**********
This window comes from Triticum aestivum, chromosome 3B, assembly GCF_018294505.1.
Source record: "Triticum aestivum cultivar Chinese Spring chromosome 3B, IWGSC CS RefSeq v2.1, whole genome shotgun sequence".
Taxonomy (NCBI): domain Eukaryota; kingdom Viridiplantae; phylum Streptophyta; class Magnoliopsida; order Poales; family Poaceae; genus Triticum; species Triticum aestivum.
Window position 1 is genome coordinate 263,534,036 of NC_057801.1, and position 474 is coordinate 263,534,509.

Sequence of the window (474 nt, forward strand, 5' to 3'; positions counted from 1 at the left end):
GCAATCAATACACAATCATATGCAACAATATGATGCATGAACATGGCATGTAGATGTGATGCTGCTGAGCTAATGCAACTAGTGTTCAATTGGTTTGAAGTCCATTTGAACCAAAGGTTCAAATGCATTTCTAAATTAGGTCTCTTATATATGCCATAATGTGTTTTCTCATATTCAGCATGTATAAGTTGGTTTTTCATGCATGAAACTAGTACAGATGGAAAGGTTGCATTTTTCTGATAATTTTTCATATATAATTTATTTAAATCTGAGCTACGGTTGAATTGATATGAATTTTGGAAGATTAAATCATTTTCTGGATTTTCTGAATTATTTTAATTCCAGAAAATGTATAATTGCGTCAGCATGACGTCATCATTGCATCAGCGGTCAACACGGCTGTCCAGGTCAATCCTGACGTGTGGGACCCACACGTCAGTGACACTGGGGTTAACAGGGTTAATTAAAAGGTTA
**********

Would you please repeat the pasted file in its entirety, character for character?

This window comes from Triticum aestivum, chromosome 3B, assembly GCF_018294505.1.
Source record: "Triticum aestivum cultivar Chinese Spring chromosome 3B, IWGSC CS RefSeq v2.1, whole genome shotgun sequence".
Taxonomy (NCBI): domain Eukaryota; kingdom Viridiplantae; phylum Streptophyta; class Magnoliopsida; order Poales; family Poaceae; genus Triticum; species Triticum aestivum.
Window position 1 is genome coordinate 263,534,036 of NC_057801.1, and position 474 is coordinate 263,534,509.

Sequence of the window (474 nt, forward strand, 5' to 3'; positions counted from 1 at the left end):
GCAATCAATACACAATCATATGCAACAATATGATGCATGAACATGGCATGTAGATGTGATGCTGCTGAGCTAATGCAACTAGTGTTCAATTGGTTTGAAGTCCATTTGAACCAAAGGTTCAAATGCATTTCTAAATTAGGTCTCTTATATATGCCATAATGTGTTTTCTCATATTCAGCATGTATAAGTTGGTTTTTCATGCATGAAACTAGTACAGATGGAAAGGTTGCATTTTTCTGATAATTTTTCATATATAATTTATTTAAATCTGAGCTACGGTTGAATTGATATGAATTTTGGAAGATTAAATCATTTTCTGGATTTTCTGAATTATTTTAATTCCAGAAAATGTATAATTGCGTCAGCATGACGTCATCATTGCATCAGCGGTCAACACGGCTGTCCAGGTCAATCCTGACGTGTGGGACCCACACGTCAGTGACACTGGGGTTAACAGGGTTAATTAAAAGGTTA